The effort to protect the tiny mountain hamlets of Pine and Strawberry from a catastrophic wildfire before it ever starts is continuing with the construction of a firebreak project that began five years ago.
Tonto National Forest crews are constructing the firebreak south of Pine and on the west side of the Beeline Highway.
The firebreak will buttress against a similar one built about three years ago, said Tonto Fire Prevention Officer Gary Roberts.
The 400-acre project will include cutting and piling manzanita brush, juniper, pine and oak trees.
Plans are to then burn the piles in the winter months.
"But that is weather dependent," said Payson Ranger District Fuels Specialist Don Nunley. "We must have the moisture and weather conditions have to be correct."
When the forest debris is burned, residents in Payson, Pine and Strawberry can expect to see columns of smoke billowing into the Rim Country sky.
Winter is traditionally the time of year the Forest Service begins its burns -- both prescribed and fuel break piles.
Until those piles are burned, the firebreak is not complete, Roberts said.
When the completion is accomplished, Pine and Strawberry will be encircled and more protected from a wildfire threat.
"It's about 330 feet wide," said Pine-Strawberry Fire Captain Mike Brandt.
But, the break will continue to require almost year-round maintenance, which could include the use of some four legged creatures.
"We are looking and getting some goats in," Brandt said.
The animals have been successful used around the Rim Country for several years in reducing vegetation and undergrowth.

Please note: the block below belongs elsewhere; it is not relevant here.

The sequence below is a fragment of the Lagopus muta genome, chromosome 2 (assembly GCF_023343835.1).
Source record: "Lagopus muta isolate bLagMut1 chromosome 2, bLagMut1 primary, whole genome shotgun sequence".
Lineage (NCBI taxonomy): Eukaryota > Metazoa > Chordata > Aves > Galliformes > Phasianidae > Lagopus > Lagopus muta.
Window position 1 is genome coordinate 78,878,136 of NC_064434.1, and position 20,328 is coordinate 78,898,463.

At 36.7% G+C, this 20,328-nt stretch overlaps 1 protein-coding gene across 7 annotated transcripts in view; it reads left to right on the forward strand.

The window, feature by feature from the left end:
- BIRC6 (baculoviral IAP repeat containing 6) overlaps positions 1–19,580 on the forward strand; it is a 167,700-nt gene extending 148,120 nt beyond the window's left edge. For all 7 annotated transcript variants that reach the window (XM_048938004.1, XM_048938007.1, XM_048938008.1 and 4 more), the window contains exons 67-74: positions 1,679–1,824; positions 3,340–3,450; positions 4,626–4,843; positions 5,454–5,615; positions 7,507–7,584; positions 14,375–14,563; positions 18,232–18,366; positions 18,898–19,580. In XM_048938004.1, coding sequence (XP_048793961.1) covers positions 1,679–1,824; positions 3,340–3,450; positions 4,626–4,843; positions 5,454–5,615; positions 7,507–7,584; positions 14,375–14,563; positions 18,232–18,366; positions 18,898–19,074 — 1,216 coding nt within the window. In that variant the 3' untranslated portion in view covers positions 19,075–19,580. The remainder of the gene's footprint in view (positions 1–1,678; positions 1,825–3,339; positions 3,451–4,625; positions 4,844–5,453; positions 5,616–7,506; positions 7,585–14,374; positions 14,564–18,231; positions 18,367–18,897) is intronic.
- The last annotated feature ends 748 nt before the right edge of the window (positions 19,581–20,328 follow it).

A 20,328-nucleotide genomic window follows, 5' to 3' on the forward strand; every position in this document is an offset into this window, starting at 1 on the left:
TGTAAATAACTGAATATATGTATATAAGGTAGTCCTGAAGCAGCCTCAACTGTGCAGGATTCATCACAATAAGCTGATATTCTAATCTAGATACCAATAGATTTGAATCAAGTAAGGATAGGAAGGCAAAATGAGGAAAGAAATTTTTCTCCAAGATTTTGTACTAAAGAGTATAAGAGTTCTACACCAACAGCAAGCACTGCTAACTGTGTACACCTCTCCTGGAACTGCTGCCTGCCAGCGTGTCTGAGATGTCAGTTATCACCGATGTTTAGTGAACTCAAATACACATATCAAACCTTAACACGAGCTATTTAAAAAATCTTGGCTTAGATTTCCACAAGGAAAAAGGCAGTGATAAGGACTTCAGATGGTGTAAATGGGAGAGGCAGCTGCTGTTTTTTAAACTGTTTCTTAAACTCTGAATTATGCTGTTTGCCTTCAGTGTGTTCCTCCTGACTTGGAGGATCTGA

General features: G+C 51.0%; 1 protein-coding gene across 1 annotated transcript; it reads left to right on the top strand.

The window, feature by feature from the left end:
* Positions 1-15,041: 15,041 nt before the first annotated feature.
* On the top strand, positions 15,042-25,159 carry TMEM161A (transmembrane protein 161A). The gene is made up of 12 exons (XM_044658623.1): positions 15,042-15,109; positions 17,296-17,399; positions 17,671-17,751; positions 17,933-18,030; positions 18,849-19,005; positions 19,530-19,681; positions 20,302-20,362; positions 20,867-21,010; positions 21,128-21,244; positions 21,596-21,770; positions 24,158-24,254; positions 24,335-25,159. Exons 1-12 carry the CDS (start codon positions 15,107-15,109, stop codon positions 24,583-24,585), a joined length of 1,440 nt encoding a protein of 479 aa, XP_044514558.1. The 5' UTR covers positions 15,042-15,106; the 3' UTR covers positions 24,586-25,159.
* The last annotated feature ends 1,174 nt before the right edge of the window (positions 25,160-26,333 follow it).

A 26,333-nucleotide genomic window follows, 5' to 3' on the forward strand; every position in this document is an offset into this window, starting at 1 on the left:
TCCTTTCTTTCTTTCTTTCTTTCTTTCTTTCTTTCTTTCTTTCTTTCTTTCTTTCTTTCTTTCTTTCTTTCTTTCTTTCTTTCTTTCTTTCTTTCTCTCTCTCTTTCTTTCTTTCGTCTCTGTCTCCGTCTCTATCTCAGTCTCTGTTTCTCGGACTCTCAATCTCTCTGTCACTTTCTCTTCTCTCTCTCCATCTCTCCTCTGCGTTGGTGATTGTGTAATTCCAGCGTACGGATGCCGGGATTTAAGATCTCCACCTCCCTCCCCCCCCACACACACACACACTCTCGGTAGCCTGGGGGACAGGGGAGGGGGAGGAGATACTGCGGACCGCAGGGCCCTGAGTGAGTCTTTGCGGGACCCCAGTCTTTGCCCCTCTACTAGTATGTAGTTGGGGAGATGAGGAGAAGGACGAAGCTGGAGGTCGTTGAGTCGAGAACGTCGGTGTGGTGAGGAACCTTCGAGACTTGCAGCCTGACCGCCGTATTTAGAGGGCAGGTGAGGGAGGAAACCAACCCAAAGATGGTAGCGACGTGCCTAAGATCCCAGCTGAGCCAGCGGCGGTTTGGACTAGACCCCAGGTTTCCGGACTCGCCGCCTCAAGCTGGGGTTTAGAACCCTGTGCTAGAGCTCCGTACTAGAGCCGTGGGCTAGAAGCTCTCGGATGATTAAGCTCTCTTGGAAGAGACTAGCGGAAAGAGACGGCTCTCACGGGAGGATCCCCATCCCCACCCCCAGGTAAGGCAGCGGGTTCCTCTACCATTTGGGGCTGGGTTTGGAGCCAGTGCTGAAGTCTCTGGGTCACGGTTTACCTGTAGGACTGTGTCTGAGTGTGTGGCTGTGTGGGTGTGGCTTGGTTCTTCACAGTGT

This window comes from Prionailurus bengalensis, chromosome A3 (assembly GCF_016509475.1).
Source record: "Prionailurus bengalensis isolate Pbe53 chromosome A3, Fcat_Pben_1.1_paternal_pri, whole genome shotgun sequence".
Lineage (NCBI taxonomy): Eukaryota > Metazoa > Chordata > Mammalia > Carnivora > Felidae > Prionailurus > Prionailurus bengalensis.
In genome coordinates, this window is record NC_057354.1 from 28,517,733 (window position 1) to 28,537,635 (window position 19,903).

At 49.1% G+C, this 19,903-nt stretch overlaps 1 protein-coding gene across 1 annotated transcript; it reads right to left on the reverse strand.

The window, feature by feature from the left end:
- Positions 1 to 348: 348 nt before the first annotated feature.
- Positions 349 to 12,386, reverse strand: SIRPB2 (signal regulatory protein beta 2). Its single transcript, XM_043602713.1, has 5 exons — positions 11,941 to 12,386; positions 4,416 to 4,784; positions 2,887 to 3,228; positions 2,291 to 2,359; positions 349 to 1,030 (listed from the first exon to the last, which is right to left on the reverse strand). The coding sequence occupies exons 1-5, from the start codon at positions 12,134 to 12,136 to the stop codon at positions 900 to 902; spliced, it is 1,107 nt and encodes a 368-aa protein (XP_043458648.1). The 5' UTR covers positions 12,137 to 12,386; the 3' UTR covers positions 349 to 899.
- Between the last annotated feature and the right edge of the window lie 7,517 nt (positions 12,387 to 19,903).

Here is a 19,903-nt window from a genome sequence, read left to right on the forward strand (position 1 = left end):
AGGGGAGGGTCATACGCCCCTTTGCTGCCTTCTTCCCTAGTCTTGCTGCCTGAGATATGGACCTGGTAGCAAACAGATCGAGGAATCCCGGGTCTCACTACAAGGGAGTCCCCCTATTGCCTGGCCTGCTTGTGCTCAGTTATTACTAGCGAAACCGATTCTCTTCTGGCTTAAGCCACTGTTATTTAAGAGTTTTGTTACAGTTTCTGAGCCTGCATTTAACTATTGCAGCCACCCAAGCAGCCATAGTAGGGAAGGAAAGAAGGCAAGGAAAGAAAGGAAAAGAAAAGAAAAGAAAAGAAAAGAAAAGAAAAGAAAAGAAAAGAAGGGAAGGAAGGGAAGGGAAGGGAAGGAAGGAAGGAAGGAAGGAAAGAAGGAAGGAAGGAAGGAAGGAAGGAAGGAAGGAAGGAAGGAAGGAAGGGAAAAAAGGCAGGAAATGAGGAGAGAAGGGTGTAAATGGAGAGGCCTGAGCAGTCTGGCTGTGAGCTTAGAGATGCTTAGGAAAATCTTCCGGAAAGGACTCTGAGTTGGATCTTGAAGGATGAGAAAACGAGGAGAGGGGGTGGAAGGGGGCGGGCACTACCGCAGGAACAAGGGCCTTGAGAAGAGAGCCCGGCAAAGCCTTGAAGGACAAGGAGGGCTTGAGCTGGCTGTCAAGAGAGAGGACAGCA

The importance of the firebreak turned evident in 2004 when the Willow Fire was threatening Pine and Strawberry.
At the time of the fire, Ed Armenta, Payson Ranger District head ranger said, "We're thinking it (the firebreak) was going to save the day."
The fire was contained, however, before it reached the break.
Reducing forest fuel
Also, helping protect Pine and Strawberry from the threat of a wildfire is a fuel reduction program that involves cutting down dead trees and removing dead and down vegetation.
The $140,000 program is funded by a 50-50 grant from the state.
With the money, the fire department has contracted with Bob Lee and Sons to help homeowners reduce hazardous fuels on private properties in the two communities.
The funds to match the grant come from state government "in-kind" distributions.
Brandt explains in-kind as a program in which the Pine Fire Department receives money for homeowners doing their own fuel reduction work.
If the homeowners submit time sheets for their work to PSFD, the fire department receives $10 from the state for each hour worked.
For more information, call Brandt at (928) 476-4272
-- To reach Max Foster call 474-5251 ext. 114 or e-mail email@example.com.